Tony Anscombe: It’s Misleading to Ask if Big Tech Wants to Read People’s Messages

End-to-end encryption of personal messages is essential and must be protected by law.

Tony Anscombe: It’s Misleading to Ask if Big Tech Wants to Read People’s Messages
The author of this Expert Opinion is Tony Anscombe, Chief Security Evangelist at ESET

The BBC recently published an article that, if you only read the headline, would lead you to believe that tech companies are developing a solution where they can read your messages, despite them being end-to-end encrypted. The headline is so misleading that I am tempted to flag it as fake news, and what makes it more disappointing is that the subject of the article is extremely important.

The article has caused not only a stir in the UK, but in the U.S. where many of these technology companies are headquartered.  The BBC piece offers ‘a very simple question’ – ‘should technology companies be able to read people’s messages?’ The question is incorrect. What should be asked is – ‘should technology companies be forced by governments to provide a facility for the government and law enforcements agencies to intercept and read all messages, on all devices’?

Proposed legislation in the UK, the Online Safety Bill, will require technology companies to break the end-to-end encryption through a backdoor, allowing messages to be scanned for illegal content. So, the headline is very misleading, as it’s not big tech’s desire to read the messages, it’s the UK government.

Breaking security in this way opens the opportunity for cybercriminals to abuse this backdoor method, as well as for abuse by governments. If the facility to extract data from a secure communication existed then it would not be long before another headline appears stating that some rogue government is monitoring all its citizens, or have rounded up all those that oppose them.

Demand for end-to-end encryption is unquestionable

The demand for messaging apps that provide end-to-end encryption is unquestionable, with billions of users relying on them as a means of communication every day. The demand has been met with a variety of apps and technology companies moving existing services to offer end-to-end encryption. This means a conversation between two people, or a group, remains private and is only readable to the participants of the conversation. And these technology companies behind the apps and services are proudly stating that their platforms are secure and private, which is what we as consumers have demanded of them.

The issue with providing encryption functionality as default is that some individuals or groups will use it for illegal purposes, and the implemented security makes it complicated for law enforcement and government agencies to intercept the content in a form that they can read. At the same time, it makes it complicated for cybercriminals, those that may use the information for extortion, identity theft, or fraud.

There is a collision course set as many big tech companies that provide end-to-end encryption-services have stated that they will remove their services from the UK rather than break the security currently being used by a large proportion of the population.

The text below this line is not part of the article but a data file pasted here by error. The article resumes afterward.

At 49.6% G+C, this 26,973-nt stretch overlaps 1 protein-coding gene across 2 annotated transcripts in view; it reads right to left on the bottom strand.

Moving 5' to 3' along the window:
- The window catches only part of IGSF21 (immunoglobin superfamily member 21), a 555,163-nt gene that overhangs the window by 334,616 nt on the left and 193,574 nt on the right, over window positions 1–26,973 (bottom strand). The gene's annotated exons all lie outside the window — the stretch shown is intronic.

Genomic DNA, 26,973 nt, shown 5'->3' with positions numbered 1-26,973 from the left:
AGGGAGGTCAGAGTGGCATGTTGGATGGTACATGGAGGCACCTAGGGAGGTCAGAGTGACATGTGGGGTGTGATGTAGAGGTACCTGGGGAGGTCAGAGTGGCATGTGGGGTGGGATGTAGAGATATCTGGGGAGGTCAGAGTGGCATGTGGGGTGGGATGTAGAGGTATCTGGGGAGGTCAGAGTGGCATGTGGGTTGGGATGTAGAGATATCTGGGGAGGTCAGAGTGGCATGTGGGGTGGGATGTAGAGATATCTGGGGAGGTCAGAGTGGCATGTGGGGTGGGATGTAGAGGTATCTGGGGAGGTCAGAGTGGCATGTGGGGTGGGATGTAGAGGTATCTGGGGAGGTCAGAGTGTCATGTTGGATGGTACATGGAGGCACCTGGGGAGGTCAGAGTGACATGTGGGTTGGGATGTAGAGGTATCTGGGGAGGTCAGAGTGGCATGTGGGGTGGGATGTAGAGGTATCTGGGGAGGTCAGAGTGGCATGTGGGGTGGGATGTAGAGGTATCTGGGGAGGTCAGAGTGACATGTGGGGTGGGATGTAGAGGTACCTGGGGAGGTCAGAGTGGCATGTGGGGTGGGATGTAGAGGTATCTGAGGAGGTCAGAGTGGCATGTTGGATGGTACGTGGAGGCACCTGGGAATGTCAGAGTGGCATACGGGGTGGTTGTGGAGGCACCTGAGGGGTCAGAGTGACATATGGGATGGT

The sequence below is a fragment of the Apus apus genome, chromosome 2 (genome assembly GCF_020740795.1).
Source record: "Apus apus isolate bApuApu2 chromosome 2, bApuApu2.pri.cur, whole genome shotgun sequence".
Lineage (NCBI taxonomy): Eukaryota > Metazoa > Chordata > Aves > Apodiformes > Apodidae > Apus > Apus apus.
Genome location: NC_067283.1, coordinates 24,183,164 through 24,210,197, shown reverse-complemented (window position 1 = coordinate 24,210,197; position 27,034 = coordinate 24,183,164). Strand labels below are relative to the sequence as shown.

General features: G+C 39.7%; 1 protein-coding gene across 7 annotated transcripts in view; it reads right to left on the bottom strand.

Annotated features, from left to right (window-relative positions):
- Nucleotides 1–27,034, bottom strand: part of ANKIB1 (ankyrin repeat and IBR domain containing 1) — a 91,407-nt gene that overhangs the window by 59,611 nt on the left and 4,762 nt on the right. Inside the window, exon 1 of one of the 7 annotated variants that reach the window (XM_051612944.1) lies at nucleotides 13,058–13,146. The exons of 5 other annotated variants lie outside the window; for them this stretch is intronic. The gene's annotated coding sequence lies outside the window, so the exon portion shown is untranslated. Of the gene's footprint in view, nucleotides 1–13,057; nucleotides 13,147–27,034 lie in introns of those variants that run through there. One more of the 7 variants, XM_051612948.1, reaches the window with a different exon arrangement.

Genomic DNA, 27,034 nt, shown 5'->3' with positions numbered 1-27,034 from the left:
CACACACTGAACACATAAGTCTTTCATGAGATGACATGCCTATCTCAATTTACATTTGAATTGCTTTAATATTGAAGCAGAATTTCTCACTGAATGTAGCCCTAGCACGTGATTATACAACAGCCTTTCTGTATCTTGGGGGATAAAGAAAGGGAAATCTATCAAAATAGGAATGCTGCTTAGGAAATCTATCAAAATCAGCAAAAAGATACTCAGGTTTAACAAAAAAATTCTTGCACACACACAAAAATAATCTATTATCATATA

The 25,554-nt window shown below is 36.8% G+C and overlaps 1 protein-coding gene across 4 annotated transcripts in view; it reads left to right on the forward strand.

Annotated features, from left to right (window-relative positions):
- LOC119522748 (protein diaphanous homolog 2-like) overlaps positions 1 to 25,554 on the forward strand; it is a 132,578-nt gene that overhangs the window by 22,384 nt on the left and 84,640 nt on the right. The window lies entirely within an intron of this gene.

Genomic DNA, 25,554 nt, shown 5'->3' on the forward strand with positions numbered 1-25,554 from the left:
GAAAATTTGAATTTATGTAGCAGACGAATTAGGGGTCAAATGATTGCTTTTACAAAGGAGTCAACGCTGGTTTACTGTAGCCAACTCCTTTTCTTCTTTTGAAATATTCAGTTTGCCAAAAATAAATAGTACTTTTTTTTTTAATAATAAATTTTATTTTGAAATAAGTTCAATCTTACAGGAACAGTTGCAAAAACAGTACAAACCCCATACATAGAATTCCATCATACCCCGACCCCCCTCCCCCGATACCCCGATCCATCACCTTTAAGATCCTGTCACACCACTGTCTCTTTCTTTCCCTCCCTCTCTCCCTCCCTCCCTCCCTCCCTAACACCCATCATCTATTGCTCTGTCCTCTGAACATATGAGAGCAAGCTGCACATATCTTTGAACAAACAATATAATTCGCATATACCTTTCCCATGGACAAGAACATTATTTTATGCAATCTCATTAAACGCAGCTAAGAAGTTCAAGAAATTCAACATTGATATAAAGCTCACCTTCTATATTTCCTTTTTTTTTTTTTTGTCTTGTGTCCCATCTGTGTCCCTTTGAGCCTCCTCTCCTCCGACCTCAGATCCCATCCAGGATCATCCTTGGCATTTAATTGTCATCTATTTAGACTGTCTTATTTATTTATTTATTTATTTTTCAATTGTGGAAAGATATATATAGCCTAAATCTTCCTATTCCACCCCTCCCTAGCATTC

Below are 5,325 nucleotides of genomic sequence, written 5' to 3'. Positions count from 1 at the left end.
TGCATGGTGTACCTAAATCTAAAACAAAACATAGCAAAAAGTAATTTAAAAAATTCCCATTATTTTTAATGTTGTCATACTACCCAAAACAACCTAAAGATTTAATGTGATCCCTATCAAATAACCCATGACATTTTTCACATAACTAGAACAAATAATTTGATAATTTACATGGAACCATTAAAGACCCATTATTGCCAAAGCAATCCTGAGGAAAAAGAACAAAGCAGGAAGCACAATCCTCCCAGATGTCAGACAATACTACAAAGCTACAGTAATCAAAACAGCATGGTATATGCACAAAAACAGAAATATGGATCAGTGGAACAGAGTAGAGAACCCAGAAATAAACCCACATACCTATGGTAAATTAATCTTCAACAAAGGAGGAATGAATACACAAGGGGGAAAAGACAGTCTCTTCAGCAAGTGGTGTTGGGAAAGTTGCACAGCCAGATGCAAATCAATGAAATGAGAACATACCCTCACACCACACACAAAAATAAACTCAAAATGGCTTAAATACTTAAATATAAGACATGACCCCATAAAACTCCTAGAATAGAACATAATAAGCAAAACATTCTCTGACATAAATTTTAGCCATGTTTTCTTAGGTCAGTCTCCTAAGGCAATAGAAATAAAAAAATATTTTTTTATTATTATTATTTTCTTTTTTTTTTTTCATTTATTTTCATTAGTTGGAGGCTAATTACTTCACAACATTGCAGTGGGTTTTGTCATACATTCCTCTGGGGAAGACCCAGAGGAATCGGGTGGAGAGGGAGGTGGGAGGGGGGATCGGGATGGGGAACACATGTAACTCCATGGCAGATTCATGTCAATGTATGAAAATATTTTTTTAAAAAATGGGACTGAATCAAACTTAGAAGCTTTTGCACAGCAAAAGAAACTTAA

A statistic used in the BBC article leans on emotion while claiming the majority of the population supports the ability to break the encryption and to scan messages for child abuse material. If asked, I would probably agree as well. And let’s be clear, I would support severe punishment to people guilty of these crimes, not just locking them up! The question posed to survey respondents should be ‘should a government policy force technology companies to break end-to-end encryption for everyone, on all their messages, on all devices, for all apps, to allow everything they send to be intercepted and scanned, either in transit or on their device’? This is likely to get a very different response.

Numerous security researchers, privacy advocates and experts have published their concerns in an open letter. Their concerns detailed in the letter need to be strongly considered as legislators attempt to push the proposed legislation through the process to become law. It’s also important to understand this will become a cat and mouse game as the people guilty of abusing end-to-end encryption to commit crimes will find other ways to stay hidden, which will require more legislation and likely involve further degrading of security for the entire population.

In my opinion end-to- end encryption of personal messages is not a nice to have, it’s essential, and there should not be any built-in method to circumvent this vital security.

Tony Anscombe has more than 20 years of experience as an established author, blogger and speaker on the current threat landscape, security technologies and products, data protection, privacy and trust and internet safety. He has spoken at RSA, Black Hat, VB, CTIA, MEF, Gartner Risk and Security Summit and the Child Internet Safety Summit. He has been quoted in BBC, the Guardian, the New York Times and USA Today, with broadcast appearances on Bloomberg, BBC, CTV, KRON, and CBS. This piece is exclusive to Broadband Breakfast.

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